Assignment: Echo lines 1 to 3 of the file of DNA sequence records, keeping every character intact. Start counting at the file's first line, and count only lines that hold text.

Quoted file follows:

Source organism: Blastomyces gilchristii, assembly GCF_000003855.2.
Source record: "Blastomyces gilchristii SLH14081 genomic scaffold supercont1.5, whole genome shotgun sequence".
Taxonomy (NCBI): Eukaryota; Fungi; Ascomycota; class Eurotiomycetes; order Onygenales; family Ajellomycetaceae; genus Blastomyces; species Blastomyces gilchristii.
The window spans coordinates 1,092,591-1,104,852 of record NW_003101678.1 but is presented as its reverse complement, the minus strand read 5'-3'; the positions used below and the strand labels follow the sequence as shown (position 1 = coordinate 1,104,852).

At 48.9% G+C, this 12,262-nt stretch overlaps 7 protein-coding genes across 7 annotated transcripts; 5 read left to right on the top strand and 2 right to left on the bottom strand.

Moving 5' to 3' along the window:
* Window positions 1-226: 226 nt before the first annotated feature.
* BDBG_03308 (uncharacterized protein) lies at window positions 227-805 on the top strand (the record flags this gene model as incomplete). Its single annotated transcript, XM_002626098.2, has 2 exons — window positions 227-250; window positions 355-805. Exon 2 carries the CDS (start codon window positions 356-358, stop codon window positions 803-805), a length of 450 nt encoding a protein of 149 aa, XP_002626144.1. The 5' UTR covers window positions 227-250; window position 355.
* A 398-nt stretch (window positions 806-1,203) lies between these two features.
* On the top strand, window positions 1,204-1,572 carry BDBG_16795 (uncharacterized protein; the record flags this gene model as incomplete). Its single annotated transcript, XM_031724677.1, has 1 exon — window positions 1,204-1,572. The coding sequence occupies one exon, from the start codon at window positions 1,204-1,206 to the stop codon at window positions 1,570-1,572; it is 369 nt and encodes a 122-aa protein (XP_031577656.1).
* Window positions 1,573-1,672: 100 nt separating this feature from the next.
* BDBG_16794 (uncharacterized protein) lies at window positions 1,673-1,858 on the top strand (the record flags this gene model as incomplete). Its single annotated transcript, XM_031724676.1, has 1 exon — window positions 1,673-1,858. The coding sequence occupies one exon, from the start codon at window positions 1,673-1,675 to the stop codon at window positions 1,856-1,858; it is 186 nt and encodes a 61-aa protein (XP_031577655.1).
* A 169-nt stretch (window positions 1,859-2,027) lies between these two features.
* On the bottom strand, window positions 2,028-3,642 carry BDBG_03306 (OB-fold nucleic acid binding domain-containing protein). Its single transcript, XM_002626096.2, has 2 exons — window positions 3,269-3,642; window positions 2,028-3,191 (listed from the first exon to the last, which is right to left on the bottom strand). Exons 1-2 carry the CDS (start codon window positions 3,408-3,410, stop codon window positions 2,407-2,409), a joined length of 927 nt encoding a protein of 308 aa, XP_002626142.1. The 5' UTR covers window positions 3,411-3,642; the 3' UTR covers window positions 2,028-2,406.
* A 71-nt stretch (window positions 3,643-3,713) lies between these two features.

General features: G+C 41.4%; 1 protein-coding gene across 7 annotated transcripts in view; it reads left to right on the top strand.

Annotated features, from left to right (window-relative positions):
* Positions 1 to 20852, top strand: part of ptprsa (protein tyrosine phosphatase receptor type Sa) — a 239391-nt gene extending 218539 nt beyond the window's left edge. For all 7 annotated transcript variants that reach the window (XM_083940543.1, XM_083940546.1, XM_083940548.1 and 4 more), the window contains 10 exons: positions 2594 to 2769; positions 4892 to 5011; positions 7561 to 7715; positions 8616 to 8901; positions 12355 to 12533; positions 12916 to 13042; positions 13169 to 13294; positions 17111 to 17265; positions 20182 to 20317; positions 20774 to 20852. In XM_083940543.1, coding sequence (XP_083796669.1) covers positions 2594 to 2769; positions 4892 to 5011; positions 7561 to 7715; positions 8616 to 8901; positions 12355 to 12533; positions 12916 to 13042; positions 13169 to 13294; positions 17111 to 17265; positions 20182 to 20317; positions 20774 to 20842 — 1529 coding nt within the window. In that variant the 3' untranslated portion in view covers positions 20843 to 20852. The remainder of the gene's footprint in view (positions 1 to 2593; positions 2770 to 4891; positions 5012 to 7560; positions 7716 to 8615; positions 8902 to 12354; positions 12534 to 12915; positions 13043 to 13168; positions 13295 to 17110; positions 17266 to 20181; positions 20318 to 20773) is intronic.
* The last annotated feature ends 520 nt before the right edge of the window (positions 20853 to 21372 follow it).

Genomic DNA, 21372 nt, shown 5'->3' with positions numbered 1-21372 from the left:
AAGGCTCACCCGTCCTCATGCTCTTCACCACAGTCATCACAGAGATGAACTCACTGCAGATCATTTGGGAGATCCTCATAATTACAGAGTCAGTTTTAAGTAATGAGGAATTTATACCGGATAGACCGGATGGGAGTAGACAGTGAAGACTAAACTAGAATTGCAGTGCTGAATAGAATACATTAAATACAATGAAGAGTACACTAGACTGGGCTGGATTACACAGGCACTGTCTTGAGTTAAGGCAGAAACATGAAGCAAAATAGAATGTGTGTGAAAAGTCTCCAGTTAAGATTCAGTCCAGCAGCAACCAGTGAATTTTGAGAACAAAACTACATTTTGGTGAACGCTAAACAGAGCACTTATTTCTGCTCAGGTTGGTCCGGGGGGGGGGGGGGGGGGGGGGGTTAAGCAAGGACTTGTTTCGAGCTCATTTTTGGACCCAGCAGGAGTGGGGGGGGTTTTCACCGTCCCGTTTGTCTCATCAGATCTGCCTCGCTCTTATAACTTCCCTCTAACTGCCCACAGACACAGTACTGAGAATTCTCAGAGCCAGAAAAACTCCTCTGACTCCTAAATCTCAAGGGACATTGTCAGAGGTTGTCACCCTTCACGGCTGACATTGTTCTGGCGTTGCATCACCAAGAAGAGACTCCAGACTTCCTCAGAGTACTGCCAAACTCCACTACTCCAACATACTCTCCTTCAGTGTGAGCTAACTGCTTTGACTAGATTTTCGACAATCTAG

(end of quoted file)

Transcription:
Source organism: Blastomyces gilchristii, assembly GCF_000003855.2.
Source record: "Blastomyces gilchristii SLH14081 genomic scaffold supercont1.5, whole genome shotgun sequence".
Taxonomy (NCBI): Eukaryota; Fungi; Ascomycota; class Eurotiomycetes; order Onygenales; family Ajellomycetaceae; genus Blastomyces; species Blastomyces gilchristii.